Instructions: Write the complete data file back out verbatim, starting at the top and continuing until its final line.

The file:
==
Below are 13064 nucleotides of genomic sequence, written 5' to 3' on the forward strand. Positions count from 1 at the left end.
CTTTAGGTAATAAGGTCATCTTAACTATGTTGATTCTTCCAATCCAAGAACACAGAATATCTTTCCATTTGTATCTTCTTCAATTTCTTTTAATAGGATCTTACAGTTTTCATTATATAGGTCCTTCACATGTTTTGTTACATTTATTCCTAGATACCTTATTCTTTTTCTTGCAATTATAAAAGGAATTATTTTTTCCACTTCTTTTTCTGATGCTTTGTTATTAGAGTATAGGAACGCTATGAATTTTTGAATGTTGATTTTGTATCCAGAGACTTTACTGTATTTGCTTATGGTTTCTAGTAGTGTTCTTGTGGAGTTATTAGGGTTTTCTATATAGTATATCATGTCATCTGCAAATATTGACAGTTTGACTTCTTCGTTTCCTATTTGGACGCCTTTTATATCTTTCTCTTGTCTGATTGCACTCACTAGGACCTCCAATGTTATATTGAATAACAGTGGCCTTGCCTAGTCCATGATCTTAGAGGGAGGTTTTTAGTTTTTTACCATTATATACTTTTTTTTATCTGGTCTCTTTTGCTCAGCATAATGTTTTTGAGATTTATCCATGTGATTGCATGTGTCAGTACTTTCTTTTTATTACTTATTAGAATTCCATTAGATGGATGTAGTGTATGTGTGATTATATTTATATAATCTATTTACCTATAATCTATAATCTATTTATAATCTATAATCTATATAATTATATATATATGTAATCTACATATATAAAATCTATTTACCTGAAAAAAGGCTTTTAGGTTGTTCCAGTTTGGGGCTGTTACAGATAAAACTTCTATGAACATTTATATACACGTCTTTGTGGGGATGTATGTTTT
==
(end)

Below are 13064 nucleotides of genomic sequence, written 5' to 3' on the forward strand. Positions count from 1 at the left end.
CTTTAGGTAATAAGGTCATCTTAACTATGTTGATTCTTCCAATCCAAGAACACAGAATATCTTTCCATTTGTATCTTCTTCAATTTCTTTTAATAGGATCTTACAGTTTTCATTATATAGGTCCTTCACATGTTTTGTTACATTTATTCCTAGATACCTTATTCTTTTTCTTGCAATTATAAAAGGAATTATTTTTTCCACTTCTTTTTCTGATGCTTTGTTATTAGAGTATAGGAACGCTATGAATTTTTGAATGTTGATTTTGTATCCAGAGACTTTACTGTATTTGCTTATGGTTTCTAGTAGTGTTCTTGTGGAGTTATTAGGGTTTTCTATATAGTATATCATGTCATCTGCAAATATTGACAGTTTGACTTCTTCGTTTCCTATTTGGACGCCTTTTATATCTTTCTCTTGTCTGATTGCACTCACTAGGACCTCCAATGTTATATTGAATAACAGTGGCCTTGCCTAGTCCATGATCTTAGAGGGAGGTTTTTAGTTTTTTACCATTATATACTTTTTTTTATCTGGTCTCTTTTGCTCAGCATAATGTTTTTGAGATTTATCCATGTGATTGCATGTGTCAGTACTTTCTTTTTATTACTTATTAGAATTCCATTAGATGGATGTAGTGTATGTGTGATTATATTTATATAATCTATTTACCTATAATCTATAATCTATTTATAATCTATAATCTATATAATTATATATATATGTAATCTACATATATAAAATCTATTTACCTGAAAAAAGGCTTTTAGGTTGTTCCAGTTTGGGGCTGTTACAGATAAAACTTCTATGAACATTTATATACACGTCTTTGTGGGGATGTATGTTTT